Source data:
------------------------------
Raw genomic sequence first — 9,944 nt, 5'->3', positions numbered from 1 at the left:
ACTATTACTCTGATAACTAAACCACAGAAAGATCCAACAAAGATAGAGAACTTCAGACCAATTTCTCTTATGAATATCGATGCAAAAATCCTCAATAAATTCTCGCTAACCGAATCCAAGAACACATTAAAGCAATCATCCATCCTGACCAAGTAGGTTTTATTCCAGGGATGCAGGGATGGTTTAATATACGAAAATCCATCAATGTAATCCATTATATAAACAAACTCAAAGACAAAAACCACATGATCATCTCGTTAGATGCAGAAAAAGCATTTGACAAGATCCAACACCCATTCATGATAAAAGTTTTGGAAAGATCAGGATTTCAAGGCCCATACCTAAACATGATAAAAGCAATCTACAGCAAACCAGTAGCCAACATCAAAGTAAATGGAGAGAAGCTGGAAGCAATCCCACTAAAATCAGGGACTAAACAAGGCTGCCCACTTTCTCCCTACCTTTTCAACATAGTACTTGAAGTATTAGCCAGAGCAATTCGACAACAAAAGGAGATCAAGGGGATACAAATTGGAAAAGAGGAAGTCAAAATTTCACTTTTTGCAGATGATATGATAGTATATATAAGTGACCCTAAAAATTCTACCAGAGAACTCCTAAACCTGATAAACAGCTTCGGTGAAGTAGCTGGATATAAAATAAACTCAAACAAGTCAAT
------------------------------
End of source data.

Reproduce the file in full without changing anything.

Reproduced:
Raw genomic sequence first — 9,944 nt, 5'->3', positions numbered from 1 at the left:
ACTATTACTCTGATAACTAAACCACAGAAAGATCCAACAAAGATAGAGAACTTCAGACCAATTTCTCTTATGAATATCGATGCAAAAATCCTCAATAAATTCTCGCTAACCGAATCCAAGAACACATTAAAGCAATCATCCATCCTGACCAAGTAGGTTTTATTCCAGGGATGCAGGGATGGTTTAATATACGAAAATCCATCAATGTAATCCATTATATAAACAAACTCAAAGACAAAAACCACATGATCATCTCGTTAGATGCAGAAAAAGCATTTGACAAGATCCAACACCCATTCATGATAAAAGTTTTGGAAAGATCAGGATTTCAAGGCCCATACCTAAACATGATAAAAGCAATCTACAGCAAACCAGTAGCCAACATCAAAGTAAATGGAGAGAAGCTGGAAGCAATCCCACTAAAATCAGGGACTAAACAAGGCTGCCCACTTTCTCCCTACCTTTTCAACATAGTACTTGAAGTATTAGCCAGAGCAATTCGACAACAAAAGGAGATCAAGGGGATACAAATTGGAAAAGAGGAAGTCAAAATTTCACTTTTTGCAGATGATATGATAGTATATATAAGTGACCCTAAAAATTCTACCAGAGAACTCCTAAACCTGATAAACAGCTTCGGTGAAGTAGCTGGATATAAAATAAACTCAAACAAGTCAAT